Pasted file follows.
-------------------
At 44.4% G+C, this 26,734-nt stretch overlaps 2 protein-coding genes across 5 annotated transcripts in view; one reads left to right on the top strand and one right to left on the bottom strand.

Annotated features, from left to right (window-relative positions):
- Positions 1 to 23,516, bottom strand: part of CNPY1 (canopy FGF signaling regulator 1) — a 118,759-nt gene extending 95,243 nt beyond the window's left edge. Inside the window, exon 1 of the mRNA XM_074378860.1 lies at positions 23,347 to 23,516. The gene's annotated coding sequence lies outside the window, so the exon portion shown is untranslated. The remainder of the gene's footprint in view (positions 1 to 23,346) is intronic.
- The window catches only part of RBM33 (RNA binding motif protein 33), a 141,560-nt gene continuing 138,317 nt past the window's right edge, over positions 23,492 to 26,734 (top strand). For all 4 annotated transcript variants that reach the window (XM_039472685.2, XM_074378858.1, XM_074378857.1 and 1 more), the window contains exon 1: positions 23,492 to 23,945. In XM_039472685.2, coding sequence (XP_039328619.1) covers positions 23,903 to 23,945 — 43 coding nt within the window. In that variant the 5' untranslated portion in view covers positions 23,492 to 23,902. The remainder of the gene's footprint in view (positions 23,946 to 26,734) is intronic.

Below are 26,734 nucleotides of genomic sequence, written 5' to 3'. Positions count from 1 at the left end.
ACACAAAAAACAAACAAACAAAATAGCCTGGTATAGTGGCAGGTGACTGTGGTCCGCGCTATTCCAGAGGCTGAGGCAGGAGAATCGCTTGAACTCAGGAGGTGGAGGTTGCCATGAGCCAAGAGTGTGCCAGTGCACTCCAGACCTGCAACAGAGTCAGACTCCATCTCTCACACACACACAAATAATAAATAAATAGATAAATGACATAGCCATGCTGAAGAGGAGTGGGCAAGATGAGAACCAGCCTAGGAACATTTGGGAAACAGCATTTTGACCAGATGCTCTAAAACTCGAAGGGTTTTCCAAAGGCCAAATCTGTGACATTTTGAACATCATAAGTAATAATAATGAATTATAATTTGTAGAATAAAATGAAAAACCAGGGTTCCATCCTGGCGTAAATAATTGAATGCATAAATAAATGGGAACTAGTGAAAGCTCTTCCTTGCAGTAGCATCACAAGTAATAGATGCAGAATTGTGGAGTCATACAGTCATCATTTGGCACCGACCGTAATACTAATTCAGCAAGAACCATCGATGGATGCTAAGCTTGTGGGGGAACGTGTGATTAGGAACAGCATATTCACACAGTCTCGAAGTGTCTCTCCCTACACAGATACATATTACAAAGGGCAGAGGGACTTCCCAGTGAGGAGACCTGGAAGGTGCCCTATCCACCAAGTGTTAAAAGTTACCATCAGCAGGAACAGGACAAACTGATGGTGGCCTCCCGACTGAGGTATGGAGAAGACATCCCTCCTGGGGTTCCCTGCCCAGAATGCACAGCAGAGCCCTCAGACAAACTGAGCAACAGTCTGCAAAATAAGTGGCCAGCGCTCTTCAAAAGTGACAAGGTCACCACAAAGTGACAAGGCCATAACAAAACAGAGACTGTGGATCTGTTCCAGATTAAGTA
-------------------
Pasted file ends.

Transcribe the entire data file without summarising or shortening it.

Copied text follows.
At 44.4% G+C, this 26,734-nt stretch overlaps 2 protein-coding genes across 5 annotated transcripts in view; one reads left to right on the top strand and one right to left on the bottom strand.

Annotated features, from left to right (window-relative positions):
- Positions 1 to 23,516, bottom strand: part of CNPY1 (canopy FGF signaling regulator 1) — a 118,759-nt gene extending 95,243 nt beyond the window's left edge. Inside the window, exon 1 of the mRNA XM_074378860.1 lies at positions 23,347 to 23,516. The gene's annotated coding sequence lies outside the window, so the exon portion shown is untranslated. The remainder of the gene's footprint in view (positions 1 to 23,346) is intronic.
- The window catches only part of RBM33 (RNA binding motif protein 33), a 141,560-nt gene continuing 138,317 nt past the window's right edge, over positions 23,492 to 26,734 (top strand). For all 4 annotated transcript variants that reach the window (XM_039472685.2, XM_074378858.1, XM_074378857.1 and 1 more), the window contains exon 1: positions 23,492 to 23,945. In XM_039472685.2, coding sequence (XP_039328619.1) covers positions 23,903 to 23,945 — 43 coding nt within the window. In that variant the 5' untranslated portion in view covers positions 23,492 to 23,902. The remainder of the gene's footprint in view (positions 23,946 to 26,734) is intronic.

Below are 26,734 nucleotides of genomic sequence, written 5' to 3'. Positions count from 1 at the left end.
ACACAAAAAACAAACAAACAAAATAGCCTGGTATAGTGGCAGGTGACTGTGGTCCGCGCTATTCCAGAGGCTGAGGCAGGAGAATCGCTTGAACTCAGGAGGTGGAGGTTGCCATGAGCCAAGAGTGTGCCAGTGCACTCCAGACCTGCAACAGAGTCAGACTCCATCTCTCACACACACACAAATAATAAATAAATAGATAAATGACATAGCCATGCTGAAGAGGAGTGGGCAAGATGAGAACCAGCCTAGGAACATTTGGGAAACAGCATTTTGACCAGATGCTCTAAAACTCGAAGGGTTTTCCAAAGGCCAAATCTGTGACATTTTGAACATCATAAGTAATAATAATGAATTATAATTTGTAGAATAAAATGAAAAACCAGGGTTCCATCCTGGCGTAAATAATTGAATGCATAAATAAATGGGAACTAGTGAAAGCTCTTCCTTGCAGTAGCATCACAAGTAATAGATGCAGAATTGTGGAGTCATACAGTCATCATTTGGCACCGACCGTAATACTAATTCAGCAAGAACCATCGATGGATGCTAAGCTTGTGGGGGAACGTGTGATTAGGAACAGCATATTCACACAGTCTCGAAGTGTCTCTCCCTACACAGATACATATTACAAAGGGCAGAGGGACTTCCCAGTGAGGAGACCTGGAAGGTGCCCTATCCACCAAGTGTTAAAAGTTACCATCAGCAGGAACAGGACAAACTGATGGTGGCCTCCCGACTGAGGTATGGAGAAGACATCCCTCCTGGGGTTCCCTGCCCAGAATGCACAGCAGAGCCCTCAGACAAACTGAGCAACAGTCTGCAAAATAAGTGGCCAGCGCTCTTCAAAAGTGACAAGGTCACCACAAAGTGACAAGGCCATAACAAAACAGAGACTGTGGATCTGTTCCAGATTAAGTA